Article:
Construction work and other industrial jobs that require the use of large-scale equipment have a higher risk of physical injury than most other jobs. One kind of physical injury that can harm these types of workers is a crush injury, which can be severe and cause permanent damage.
Common causes of crush injury incidents
Crush injuries occur when the body or parts of it are pinned, flattened, trapped, squeezed, squashed, pinched, run over or otherwise compressed by a large and/or heavy object. Sometimes the worker is caught between two moving objects or between moving and stationary objects, resulting in body parts being crushed. Common examples involve:
- Machinery and equipment: Powerful machines with moving parts that are used to manipulate dense materials can crush operators or those working nearby.
- Falling materials or equipment: Large objects at construction sites can harm those who are working below or near them when they fall.
- Vehicles: There are cars and trucks at worksites, as well as forklifts, backhoes, cranes, bulldozers and other large-scale vehicles that can cause crush injuries.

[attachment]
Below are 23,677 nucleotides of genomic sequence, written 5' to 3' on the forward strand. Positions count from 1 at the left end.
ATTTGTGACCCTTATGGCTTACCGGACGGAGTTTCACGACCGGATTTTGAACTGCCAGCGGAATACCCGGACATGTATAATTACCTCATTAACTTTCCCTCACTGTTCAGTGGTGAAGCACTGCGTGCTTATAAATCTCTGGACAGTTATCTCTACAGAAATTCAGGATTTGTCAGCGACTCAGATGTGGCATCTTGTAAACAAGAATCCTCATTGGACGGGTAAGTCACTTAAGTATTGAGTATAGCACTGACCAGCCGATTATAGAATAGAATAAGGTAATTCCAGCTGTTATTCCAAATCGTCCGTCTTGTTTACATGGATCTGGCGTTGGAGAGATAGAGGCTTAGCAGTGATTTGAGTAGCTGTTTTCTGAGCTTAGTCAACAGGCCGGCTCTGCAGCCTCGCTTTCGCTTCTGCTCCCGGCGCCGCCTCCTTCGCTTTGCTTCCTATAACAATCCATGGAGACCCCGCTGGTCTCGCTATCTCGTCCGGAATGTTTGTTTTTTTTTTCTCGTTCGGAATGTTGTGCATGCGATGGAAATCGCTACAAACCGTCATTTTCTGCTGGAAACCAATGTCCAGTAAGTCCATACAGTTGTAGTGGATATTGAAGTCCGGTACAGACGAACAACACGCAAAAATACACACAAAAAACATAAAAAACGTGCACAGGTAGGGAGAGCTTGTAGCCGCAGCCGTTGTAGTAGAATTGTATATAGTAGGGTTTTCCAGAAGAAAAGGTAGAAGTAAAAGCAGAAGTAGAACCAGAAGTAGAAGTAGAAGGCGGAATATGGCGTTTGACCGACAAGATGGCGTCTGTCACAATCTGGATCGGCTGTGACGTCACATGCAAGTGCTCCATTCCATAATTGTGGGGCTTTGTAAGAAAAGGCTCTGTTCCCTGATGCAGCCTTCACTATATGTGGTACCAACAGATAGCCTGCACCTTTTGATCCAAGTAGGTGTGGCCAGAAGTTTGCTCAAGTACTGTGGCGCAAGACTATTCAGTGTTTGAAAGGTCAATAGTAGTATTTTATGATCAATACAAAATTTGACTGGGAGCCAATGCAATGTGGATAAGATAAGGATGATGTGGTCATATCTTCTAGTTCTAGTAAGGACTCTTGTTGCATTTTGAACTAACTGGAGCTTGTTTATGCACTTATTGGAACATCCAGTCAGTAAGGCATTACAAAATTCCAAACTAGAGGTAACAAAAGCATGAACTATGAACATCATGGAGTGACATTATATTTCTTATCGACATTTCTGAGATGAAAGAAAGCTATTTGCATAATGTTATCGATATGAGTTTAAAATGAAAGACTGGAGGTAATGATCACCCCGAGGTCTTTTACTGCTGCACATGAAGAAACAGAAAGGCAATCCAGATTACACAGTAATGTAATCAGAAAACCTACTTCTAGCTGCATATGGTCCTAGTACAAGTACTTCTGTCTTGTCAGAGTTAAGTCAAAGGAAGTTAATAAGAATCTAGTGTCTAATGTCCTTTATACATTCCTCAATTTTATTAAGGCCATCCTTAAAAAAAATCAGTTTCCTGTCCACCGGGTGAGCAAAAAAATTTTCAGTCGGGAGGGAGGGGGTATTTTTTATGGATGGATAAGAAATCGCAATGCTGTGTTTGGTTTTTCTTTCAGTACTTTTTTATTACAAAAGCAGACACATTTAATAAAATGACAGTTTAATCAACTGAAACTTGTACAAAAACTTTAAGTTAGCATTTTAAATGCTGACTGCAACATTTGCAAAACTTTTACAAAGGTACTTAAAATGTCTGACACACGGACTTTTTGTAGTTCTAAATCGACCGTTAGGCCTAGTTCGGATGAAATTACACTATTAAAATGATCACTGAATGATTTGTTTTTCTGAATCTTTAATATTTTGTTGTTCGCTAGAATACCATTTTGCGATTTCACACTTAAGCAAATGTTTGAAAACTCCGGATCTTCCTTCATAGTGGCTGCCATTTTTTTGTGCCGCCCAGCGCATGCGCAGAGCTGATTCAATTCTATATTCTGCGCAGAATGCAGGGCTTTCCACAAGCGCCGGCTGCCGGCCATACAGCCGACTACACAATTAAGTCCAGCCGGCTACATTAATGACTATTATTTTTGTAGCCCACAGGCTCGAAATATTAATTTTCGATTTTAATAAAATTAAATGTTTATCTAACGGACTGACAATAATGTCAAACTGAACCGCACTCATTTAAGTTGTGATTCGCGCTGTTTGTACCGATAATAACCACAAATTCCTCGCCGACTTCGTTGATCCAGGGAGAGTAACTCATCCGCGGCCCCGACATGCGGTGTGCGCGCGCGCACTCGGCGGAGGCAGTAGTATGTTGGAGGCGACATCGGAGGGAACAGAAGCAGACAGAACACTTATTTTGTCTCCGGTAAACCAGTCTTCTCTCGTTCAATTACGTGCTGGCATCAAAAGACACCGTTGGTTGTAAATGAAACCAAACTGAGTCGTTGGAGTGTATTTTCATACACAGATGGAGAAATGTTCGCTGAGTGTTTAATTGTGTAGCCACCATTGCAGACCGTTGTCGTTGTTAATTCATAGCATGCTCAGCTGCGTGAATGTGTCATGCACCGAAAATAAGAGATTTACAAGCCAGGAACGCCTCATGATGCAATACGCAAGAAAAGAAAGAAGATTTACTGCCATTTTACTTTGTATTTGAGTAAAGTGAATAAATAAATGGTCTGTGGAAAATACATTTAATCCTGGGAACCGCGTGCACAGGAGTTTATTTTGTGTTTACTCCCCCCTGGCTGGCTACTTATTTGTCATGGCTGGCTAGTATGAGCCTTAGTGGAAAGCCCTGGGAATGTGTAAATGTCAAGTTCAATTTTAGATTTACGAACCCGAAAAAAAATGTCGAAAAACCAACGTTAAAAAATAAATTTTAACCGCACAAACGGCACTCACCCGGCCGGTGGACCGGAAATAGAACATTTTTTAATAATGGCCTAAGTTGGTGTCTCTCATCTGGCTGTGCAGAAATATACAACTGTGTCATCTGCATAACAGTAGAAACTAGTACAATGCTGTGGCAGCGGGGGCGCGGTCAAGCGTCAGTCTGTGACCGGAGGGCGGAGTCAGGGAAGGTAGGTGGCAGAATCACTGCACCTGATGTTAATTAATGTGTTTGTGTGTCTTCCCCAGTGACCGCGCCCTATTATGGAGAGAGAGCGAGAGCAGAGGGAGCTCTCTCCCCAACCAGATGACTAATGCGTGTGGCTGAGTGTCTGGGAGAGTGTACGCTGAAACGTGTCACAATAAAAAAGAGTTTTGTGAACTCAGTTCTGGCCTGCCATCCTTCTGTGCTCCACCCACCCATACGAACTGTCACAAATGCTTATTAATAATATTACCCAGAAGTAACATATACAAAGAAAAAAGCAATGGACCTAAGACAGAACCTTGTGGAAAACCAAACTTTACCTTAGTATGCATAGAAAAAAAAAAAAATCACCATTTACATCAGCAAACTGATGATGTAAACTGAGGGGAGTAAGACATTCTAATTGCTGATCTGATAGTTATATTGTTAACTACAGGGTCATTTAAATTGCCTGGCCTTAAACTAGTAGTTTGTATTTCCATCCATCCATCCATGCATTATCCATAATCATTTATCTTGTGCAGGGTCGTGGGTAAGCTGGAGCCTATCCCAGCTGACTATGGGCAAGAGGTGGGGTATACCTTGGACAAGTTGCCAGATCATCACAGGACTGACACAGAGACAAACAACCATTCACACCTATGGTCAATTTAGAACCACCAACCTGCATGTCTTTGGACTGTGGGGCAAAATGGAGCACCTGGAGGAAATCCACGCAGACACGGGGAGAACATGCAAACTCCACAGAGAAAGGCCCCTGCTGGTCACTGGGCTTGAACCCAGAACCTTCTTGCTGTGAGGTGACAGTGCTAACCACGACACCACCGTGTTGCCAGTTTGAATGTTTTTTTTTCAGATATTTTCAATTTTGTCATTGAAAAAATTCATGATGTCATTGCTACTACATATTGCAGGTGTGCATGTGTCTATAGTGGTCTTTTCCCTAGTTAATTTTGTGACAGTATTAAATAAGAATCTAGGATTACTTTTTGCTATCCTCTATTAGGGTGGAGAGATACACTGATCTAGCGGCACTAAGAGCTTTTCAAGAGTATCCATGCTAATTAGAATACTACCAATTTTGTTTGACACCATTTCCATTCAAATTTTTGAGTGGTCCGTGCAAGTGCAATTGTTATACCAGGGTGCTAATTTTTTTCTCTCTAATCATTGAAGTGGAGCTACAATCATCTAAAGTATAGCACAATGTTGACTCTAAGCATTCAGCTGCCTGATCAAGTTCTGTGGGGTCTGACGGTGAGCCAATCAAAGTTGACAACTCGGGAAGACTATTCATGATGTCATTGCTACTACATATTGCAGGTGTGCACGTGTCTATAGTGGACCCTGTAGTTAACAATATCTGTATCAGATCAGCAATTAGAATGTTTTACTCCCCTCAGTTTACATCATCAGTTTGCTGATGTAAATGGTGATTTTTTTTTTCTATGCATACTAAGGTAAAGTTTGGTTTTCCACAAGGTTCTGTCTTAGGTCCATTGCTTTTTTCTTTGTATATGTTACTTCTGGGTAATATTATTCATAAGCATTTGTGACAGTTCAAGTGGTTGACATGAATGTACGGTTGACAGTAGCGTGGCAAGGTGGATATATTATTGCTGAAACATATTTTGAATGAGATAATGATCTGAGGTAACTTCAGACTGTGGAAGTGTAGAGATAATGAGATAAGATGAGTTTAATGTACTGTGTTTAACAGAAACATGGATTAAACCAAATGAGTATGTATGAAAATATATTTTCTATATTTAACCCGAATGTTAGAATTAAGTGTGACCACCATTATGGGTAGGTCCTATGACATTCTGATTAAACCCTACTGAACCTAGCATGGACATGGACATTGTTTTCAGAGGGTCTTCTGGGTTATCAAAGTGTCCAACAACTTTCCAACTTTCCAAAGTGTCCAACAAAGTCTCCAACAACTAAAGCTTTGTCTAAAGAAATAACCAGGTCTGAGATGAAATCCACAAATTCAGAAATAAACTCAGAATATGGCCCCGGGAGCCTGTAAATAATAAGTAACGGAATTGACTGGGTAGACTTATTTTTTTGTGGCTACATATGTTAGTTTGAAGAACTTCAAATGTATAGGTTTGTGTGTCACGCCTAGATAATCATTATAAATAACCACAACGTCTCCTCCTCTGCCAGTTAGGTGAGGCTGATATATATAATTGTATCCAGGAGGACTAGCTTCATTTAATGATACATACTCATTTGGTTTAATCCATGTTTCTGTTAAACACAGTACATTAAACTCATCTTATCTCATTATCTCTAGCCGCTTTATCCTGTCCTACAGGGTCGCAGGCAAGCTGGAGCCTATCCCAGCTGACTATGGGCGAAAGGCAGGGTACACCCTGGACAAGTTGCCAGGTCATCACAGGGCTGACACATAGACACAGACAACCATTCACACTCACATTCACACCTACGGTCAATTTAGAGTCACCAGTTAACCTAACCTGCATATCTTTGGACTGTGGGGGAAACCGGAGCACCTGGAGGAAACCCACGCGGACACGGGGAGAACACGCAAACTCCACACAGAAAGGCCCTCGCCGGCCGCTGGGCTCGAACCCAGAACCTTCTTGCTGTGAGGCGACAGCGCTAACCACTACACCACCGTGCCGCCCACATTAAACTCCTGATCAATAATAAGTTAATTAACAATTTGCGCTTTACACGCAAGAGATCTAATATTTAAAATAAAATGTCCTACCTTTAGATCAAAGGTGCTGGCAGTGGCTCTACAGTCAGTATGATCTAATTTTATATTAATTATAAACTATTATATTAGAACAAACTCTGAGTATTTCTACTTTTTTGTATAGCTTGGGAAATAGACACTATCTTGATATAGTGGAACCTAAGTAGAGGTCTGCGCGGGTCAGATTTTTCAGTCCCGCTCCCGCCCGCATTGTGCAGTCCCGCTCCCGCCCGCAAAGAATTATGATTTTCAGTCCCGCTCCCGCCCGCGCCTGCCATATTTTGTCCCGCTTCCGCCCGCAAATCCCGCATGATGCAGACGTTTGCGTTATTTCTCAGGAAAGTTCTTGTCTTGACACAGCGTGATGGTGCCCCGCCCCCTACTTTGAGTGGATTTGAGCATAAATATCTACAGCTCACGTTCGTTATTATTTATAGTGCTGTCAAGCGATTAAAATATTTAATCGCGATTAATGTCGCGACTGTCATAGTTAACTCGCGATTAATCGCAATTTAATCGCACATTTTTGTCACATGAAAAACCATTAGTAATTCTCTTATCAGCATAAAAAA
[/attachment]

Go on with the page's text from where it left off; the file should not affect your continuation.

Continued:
Physical injury can be severe
Crush injuries involve damage to soft tissues, muscles and nerves. In more significant cases, organ damage from crush injuries can be fatal. Once the crushing force is released, the body often responds with swelling in the affected areas, possible neurological dysfunction and irreparable muscle damage. Crush injuries often have serious side effects like gangrene, sepsis, risk of amputation, organ failure or even death. For these reasons, getting immediate medical care is crucial.
What to do if you or a loved one suffers a crush injury due to negligence or a defective product
Those involved in these types of incidents can suffer life-changing physical and mental trauma. Victims and their families who suffer injuries due to a negligent coworker or malfunctioning equipment can file a personal injury claim. This legal action can help families deal with the expense of related medical care and ongoing care.